The rest of the film covers Abby’s story from start to finish—her family background, her two abortions, her time as a Planned Parenthood volunteer, then counselor, then clinic director, her discomfort with Planned Parenthood’s business model of using abortion as a profit center, her realization that abortion is wrong, her decision to resign from her job, her defense against a frivolous lawsuit by Planned Parenthood, and ultimately, her choice to become a pro-life activist.

How to Make the Case for Life

The film also takes great care to explore the complicated dynamics within the pro-life movement between sidewalk counselors who offer hope and options to women, and sidewalk protestors who take a more controversial, aggressive approach. One scene shows a man yelling terrible things at a woman entering the clinic—“All this because you couldn’t keep your legs closed!” he shouts, as he thumps his Bible. Other scenes reference a “grim reaper” who furiously paces out front of the clinic, while other protestors hold gruesome signs displaying bloodied babies.

In her first conversation with Marilisa Carney, one of the Coalition for Life sidewalk counselors, Abby angrily asks how these antics help women: “Do you people ever stop? In what world would a woman run to someone dressed as the grim reaper for help with her crisis pregnancy?”

Marilisa responds, “I am with the Coalition for Life, and they’re not. So we can ask them to stop, and we do, but we can’t force them to do anything. … I think you’re right Abby, it doesn’t help.”

This exchange hinted at the very real difference of opinion over tactics within the pro-life movement, which we see on display at the March for Life every year. One side argues we need to stop playing nice and start explicitly showing the reality of abortion, including bloodied babies, detached body parts, blood, gore, and all, and shock the pro-abortion side into seeing what abortion actually is. The other side—the side “Unplanned” clearly takes—argues that in order to persuade, we must be warm and positive, emphasizing the goodness of life, rather than focusing solely on the horror of death, especially when talking with vulnerable women who are in the midst of making an incredibly difficult decision.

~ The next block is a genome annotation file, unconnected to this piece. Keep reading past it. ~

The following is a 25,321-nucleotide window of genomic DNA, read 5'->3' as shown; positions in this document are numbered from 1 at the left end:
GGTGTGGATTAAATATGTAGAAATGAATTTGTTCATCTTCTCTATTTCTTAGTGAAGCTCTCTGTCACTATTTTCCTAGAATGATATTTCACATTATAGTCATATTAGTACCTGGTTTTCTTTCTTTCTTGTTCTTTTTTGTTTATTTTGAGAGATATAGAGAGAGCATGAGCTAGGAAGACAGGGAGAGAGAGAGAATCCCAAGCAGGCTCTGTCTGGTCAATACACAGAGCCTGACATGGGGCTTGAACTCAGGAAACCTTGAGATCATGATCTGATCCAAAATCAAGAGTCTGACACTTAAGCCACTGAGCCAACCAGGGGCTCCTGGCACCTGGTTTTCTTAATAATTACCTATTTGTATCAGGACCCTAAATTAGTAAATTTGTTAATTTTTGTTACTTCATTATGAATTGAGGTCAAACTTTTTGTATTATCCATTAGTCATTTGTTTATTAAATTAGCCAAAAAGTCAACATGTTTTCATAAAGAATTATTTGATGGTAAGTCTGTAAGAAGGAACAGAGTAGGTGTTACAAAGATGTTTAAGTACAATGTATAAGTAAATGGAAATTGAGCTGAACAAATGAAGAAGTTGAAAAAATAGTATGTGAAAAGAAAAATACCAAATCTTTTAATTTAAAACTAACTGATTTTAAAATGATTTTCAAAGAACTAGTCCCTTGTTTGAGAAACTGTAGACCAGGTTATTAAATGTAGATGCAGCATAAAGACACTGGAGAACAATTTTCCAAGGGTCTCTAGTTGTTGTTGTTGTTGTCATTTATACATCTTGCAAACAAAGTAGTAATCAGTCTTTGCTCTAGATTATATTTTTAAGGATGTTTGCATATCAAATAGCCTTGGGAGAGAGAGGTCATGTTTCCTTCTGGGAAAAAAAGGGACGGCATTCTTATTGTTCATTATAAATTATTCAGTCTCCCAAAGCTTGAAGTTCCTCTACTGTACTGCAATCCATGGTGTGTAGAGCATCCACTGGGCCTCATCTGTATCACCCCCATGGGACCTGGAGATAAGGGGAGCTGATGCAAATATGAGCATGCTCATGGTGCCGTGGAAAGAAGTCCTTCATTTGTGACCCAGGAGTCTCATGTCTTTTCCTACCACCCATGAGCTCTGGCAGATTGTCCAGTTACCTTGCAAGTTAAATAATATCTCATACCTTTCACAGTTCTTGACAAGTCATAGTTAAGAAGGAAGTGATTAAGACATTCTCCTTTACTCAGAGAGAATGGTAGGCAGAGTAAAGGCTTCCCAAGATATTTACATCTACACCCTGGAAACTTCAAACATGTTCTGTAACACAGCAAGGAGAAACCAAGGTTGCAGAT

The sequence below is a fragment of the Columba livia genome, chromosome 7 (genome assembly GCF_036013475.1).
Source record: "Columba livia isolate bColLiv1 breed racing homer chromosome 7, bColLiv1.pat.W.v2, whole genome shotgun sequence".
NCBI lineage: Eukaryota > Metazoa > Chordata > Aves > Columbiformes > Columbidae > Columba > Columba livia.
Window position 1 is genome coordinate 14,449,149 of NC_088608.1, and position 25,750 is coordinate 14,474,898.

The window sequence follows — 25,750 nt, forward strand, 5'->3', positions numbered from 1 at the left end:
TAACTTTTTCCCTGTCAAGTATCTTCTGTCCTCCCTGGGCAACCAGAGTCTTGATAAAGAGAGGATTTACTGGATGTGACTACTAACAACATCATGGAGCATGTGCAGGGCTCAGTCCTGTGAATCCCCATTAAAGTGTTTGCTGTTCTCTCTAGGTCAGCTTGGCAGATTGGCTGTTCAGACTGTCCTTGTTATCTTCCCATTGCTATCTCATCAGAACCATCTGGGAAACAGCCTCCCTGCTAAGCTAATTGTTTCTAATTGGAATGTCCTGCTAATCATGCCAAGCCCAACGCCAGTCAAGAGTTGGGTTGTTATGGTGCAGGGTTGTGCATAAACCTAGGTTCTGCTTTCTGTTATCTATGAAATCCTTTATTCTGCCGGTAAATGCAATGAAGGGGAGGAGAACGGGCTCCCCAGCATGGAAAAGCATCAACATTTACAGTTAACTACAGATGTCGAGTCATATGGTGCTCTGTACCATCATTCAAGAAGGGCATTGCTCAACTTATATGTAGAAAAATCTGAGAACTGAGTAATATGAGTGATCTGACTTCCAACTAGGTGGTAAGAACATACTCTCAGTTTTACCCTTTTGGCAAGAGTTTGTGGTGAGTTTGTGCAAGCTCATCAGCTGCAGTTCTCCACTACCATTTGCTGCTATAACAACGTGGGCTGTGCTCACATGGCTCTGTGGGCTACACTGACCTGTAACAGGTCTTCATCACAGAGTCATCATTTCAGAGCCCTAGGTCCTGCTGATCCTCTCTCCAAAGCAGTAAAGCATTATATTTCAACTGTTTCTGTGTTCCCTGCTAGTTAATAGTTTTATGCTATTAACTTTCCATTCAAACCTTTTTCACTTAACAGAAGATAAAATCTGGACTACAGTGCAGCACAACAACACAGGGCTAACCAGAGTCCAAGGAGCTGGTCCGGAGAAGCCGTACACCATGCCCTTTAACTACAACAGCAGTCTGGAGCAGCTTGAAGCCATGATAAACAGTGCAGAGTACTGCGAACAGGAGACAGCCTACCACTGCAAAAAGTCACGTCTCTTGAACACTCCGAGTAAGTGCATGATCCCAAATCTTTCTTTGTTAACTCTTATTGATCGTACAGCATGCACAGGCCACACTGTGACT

It’s All About the Money, Honey

Abortion proponents have done a masterful job over the years at euphemizing language surrounding abortion, claiming it’s a celebration of women’s empowerment rather than the deliberate taking of innocent life. “Unplanned” breaks through the poll-tested gobbledygook and shows exactly what motivates the abortion industry—profit above all else.

In what would be the beginning of the end of her career with Planned Parenthood, Abby questions a directive from corporate to double her clinic’s annual abortion output:

Abortion has never been my main priority. Just look at our Mission Statement. … ‘To provide a comprehensive range of reproductive health care and sexual health information through patient services, education, and advocacy.’ That’s what I’m committed to doing. So if our stated goal is to decrease the number of abortions by reducing the number of unwanted pregnancies, then why are we being asked to double our abortion count?

In the next scene, Abby’s superior claps back at her with a revealing explanation:

Let me explain something to you. Fast food outlets look to break even on the hamburgers they sell. That’s all they do is break even. Do you know how they make their money? On the french fries and the soda, the low-cost high margin items. Abortion is our fries and soda. But somehow you’ve just decided that it’s no longer your priority. Abortion is what pays your salary. … Corporate policy is simple: we are an abortion provider.

Sounds like abortion is more than 3 percent of what Planned Parenthood does?

All in all, “Unplanned” is a very persuasive movie. It’s not enjoyable in the traditional sense—it’s an emotional rollercoaster that will upset you repeatedly—but it is an incredibly powerful film that deliberately seeks a dialogue with people outside of the pro-life movement. This is what makes it so valuable and so important.

Go see it this weekend, but don’t just go by yourself. Take your family. Take your friends. Heck, take your accountant. No more euphemisms. No more ignoring the issue. It’s time for us all to see what abortion really is.


Originally posted in the Federalist.